This project will initiate, organize and support 20 literacy classes for internally displaced women in the areas surrounding Khartoum, Sudan. The teachers will set up classes in their own neighbourhood, directly reaching 400 displaced women with literacy skills that are key to finding work.
This project will provide support for 56 young returnees, both male and female, to implement and manage their own micro-business in Twic County, South Sudan.
This project will create awareness among children and young people, aged 12-25, in Juba, South Sudan, on HIV/AID prevention, breaking down the stigma and equipping young people with life skills to enable them resist peer pressure and make right choice to live healthy life.
After the 2 decades of civil war in Southern Sudan refugees and IDPs began returning home in 2005. The return of 3.7million IDPs and about 350,000 refugees continued through organized returns as well as spontaneously. UNHCR recorded 96,508 returnees to South Sudan by December 2006 and was expecting 102,000 in 2007.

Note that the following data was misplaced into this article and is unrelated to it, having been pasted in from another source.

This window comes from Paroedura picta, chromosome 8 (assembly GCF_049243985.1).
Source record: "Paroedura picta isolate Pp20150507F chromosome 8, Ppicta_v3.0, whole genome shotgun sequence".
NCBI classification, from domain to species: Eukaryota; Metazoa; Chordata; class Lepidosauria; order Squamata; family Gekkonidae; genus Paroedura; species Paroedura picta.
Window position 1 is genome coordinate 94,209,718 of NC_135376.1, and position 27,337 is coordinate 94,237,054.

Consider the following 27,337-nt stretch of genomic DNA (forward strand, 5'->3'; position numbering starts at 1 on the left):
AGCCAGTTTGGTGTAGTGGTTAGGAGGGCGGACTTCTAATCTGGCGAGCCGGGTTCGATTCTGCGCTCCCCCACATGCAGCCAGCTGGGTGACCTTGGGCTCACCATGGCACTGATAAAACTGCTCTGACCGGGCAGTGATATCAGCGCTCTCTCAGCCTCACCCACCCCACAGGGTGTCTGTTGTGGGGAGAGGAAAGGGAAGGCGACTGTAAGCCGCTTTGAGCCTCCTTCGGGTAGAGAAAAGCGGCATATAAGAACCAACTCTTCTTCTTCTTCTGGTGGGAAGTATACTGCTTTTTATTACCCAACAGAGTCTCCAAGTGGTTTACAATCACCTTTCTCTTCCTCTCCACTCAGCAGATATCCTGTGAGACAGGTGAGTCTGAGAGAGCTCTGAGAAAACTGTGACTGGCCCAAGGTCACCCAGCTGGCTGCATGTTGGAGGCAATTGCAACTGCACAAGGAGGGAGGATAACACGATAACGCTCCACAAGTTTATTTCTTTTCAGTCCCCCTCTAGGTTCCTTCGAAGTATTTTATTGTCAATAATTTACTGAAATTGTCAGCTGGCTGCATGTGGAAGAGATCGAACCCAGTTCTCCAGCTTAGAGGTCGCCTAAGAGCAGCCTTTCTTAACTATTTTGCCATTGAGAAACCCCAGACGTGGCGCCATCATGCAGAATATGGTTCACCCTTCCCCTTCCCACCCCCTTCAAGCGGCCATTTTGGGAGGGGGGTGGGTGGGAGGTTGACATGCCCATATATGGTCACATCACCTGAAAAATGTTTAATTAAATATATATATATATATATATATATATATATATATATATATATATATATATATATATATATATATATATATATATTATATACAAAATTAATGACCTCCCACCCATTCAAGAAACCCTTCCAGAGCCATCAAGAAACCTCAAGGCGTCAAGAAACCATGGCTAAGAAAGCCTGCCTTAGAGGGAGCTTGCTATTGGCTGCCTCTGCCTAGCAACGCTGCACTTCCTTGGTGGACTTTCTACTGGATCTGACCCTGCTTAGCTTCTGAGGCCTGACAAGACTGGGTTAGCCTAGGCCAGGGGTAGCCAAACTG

This project is will provide 350 women from El Fasher with the skills of reading and writing. To provide this education Together for Sudan will establish 14 literacy classes and pay the incentives of the 14 teachers on a monthly basis for nine months every year.
Having been engulfed in internal conflict for more than three years now, the community area of El Fasher in which Together for Sudan seeks to set up women’s literacy classes is an impoverished community of not less than 200,000 people.
The influx of returnees to Juba in 2007 was causing severe pressure on housing services and an already overstretched infrastructure. 21 years of civil war destroyed much of the region’s infrastructure and so standards of sanitation were very poor.
After 20 years of civil war, the signing of the Comprehensive Peace Agreement (CPA) in January 2005 between the Sudanese government and southern rebel groups provided an opportunity for displaced persons and refugees to return home or resettle in south Sudan.